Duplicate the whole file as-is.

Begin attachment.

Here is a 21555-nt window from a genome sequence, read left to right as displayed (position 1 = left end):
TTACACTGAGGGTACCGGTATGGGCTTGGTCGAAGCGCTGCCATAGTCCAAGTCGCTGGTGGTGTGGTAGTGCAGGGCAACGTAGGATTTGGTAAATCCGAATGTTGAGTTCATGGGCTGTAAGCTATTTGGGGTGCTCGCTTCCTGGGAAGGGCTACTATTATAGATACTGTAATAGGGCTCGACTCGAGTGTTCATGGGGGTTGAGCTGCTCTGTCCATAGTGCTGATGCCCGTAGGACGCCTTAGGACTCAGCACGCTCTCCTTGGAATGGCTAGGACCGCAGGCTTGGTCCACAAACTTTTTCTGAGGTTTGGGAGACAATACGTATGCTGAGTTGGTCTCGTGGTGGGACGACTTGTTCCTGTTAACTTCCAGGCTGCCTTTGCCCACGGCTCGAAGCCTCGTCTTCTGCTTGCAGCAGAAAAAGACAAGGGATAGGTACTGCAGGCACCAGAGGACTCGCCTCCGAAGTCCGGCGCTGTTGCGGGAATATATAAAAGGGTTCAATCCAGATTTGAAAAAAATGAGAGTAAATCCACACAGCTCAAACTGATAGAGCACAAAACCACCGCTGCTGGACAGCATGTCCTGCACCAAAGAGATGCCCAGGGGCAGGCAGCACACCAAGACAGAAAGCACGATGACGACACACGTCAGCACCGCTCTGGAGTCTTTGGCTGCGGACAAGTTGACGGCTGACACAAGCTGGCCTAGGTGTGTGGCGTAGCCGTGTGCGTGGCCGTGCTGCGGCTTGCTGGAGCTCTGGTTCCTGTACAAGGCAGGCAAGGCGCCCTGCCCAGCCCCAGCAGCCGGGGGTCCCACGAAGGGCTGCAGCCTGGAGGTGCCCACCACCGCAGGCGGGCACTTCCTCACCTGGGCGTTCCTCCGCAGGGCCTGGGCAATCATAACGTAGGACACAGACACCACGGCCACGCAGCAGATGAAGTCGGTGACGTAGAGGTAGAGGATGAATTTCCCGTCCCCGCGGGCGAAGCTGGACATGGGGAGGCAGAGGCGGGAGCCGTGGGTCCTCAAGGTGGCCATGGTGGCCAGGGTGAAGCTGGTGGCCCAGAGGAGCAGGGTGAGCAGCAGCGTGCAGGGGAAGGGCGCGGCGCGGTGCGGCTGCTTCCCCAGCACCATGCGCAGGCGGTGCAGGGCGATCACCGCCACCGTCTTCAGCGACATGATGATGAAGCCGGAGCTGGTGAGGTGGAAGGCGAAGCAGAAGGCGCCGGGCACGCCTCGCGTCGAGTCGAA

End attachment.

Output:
Here is a 21555-nt window from a genome sequence, read left to right as displayed (position 1 = left end):
TTACACTGAGGGTACCGGTATGGGCTTGGTCGAAGCGCTGCCATAGTCCAAGTCGCTGGTGGTGTGGTAGTGCAGGGCAACGTAGGATTTGGTAAATCCGAATGTTGAGTTCATGGGCTGTAAGCTATTTGGGGTGCTCGCTTCCTGGGAAGGGCTACTATTATAGATACTGTAATAGGGCTCGACTCGAGTGTTCATGGGGGTTGAGCTGCTCTGTCCATAGTGCTGATGCCCGTAGGACGCCTTAGGACTCAGCACGCTCTCCTTGGAATGGCTAGGACCGCAGGCTTGGTCCACAAACTTTTTCTGAGGTTTGGGAGACAATACGTATGCTGAGTTGGTCTCGTGGTGGGACGACTTGTTCCTGTTAACTTCCAGGCTGCCTTTGCCCACGGCTCGAAGCCTCGTCTTCTGCTTGCAGCAGAAAAAGACAAGGGATAGGTACTGCAGGCACCAGAGGACTCGCCTCCGAAGTCCGGCGCTGTTGCGGGAATATATAAAAGGGTTCAATCCAGATTTGAAAAAAATGAGAGTAAATCCACACAGCTCAAACTGATAGAGCACAAAACCACCGCTGCTGGACAGCATGTCCTGCACCAAAGAGATGCCCAGGGGCAGGCAGCACACCAAGACAGAAAGCACGATGACGACACACGTCAGCACCGCTCTGGAGTCTTTGGCTGCGGACAAGTTGACGGCTGACACAAGCTGGCCTAGGTGTGTGGCGTAGCCGTGTGCGTGGCCGTGCTGCGGCTTGCTGGAGCTCTGGTTCCTGTACAAGGCAGGCAAGGCGCCCTGCCCAGCCCCAGCAGCCGGGGGTCCCACGAAGGGCTGCAGCCTGGAGGTGCCCACCACCGCAGGCGGGCACTTCCTCACCTGGGCGTTCCTCCGCAGGGCCTGGGCAATCATAACGTAGGACACAGACACCACGGCCACGCAGCAGATGAAGTCGGTGACGTAGAGGTAGAGGATGAATTTCCCGTCCCCGCGGGCGAAGCTGGACATGGGGAGGCAGAGGCGGGAGCCGTGGGTCCTCAAGGTGGCCATGGTGGCCAGGGTGAAGCTGGTGGCCCAGAGGAGCAGGGTGAGCAGCAGCGTGCAGGGGAAGGGCGCGGCGCGGTGCGGCTGCTTCCCCAGCACCATGCGCAGGCGGTGCAGGGCGATCACCGCCACCGTCTTCAGCGACATGATGATGAAGCCGGAGCTGGTGAGGTGGAAGGCGAAGCAGAAGGCGCCGGGCACGCCTCGCGTCGAGTCGAA